The small town of Lucca, in Tuscany not all that far from Florence, has one of the most jaw-droppingly beautiful piazzas in Italy, and a preserved medieval center that some stands apart in a country with no shortage of preserved medieval centers.
There are a smattering of ethnic eateries tucked down some narrow streets behind the square, but not many. And don’t look for any new ones to sprout up.
Lucca last week passed a law banning new ethnic restaurants from opening up in its Old Town. No more kebab stands or Indian curries or Chinese fast food.
“By ethnic cuisine we mean a different cuisine,” city spokesman Massimo Di Grazia said Thursday, according to the Associated Press. “That means no new kebabs, Thai or Lebanese restaurants.”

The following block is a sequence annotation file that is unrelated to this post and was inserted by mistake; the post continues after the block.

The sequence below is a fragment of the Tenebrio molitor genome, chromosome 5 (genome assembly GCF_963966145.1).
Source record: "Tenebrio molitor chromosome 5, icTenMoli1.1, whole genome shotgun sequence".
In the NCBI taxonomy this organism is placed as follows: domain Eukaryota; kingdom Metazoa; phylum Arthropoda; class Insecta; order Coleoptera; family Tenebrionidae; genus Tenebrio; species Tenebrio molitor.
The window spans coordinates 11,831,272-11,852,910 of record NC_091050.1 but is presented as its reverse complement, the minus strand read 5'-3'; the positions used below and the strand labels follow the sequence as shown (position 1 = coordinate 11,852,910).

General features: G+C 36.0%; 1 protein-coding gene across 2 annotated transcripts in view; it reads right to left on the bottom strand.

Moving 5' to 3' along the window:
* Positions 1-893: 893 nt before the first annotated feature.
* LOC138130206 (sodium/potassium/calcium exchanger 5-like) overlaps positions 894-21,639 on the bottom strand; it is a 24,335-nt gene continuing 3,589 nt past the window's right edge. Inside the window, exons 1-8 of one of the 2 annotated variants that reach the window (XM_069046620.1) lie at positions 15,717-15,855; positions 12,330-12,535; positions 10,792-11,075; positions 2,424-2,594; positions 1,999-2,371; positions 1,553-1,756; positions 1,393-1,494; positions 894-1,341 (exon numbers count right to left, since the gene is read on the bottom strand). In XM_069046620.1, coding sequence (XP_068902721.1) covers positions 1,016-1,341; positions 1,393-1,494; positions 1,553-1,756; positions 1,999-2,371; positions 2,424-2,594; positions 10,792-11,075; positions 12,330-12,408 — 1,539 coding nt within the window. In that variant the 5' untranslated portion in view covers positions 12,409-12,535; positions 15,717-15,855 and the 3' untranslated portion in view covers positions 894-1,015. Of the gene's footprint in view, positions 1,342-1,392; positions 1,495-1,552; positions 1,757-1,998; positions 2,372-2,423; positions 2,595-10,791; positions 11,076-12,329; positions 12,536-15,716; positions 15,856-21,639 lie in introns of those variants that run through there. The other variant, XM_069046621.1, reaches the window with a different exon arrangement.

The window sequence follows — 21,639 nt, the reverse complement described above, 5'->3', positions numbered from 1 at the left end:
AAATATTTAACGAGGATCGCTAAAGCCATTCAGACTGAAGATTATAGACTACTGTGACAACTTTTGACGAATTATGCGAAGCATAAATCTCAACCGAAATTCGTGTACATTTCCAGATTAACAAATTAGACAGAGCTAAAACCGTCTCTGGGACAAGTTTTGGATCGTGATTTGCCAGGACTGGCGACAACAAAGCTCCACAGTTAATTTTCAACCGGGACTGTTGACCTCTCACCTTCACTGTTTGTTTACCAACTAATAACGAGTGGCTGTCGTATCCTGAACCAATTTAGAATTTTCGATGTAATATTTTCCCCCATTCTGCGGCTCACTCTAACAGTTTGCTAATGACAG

Is this gastronomic discrimination? Some local officials and restaurant owners think so. They say it’s indicative of a wider trend in Italy that portends a gradual closing off of the country to outside cultures.
But those behind the ban say its purpose it to protect local products, food and cuisine.
A number of other nearby Tuscan towns have passed similar ordinances.
Ethnic restaurants that opened before the ban are allowed to stay in business.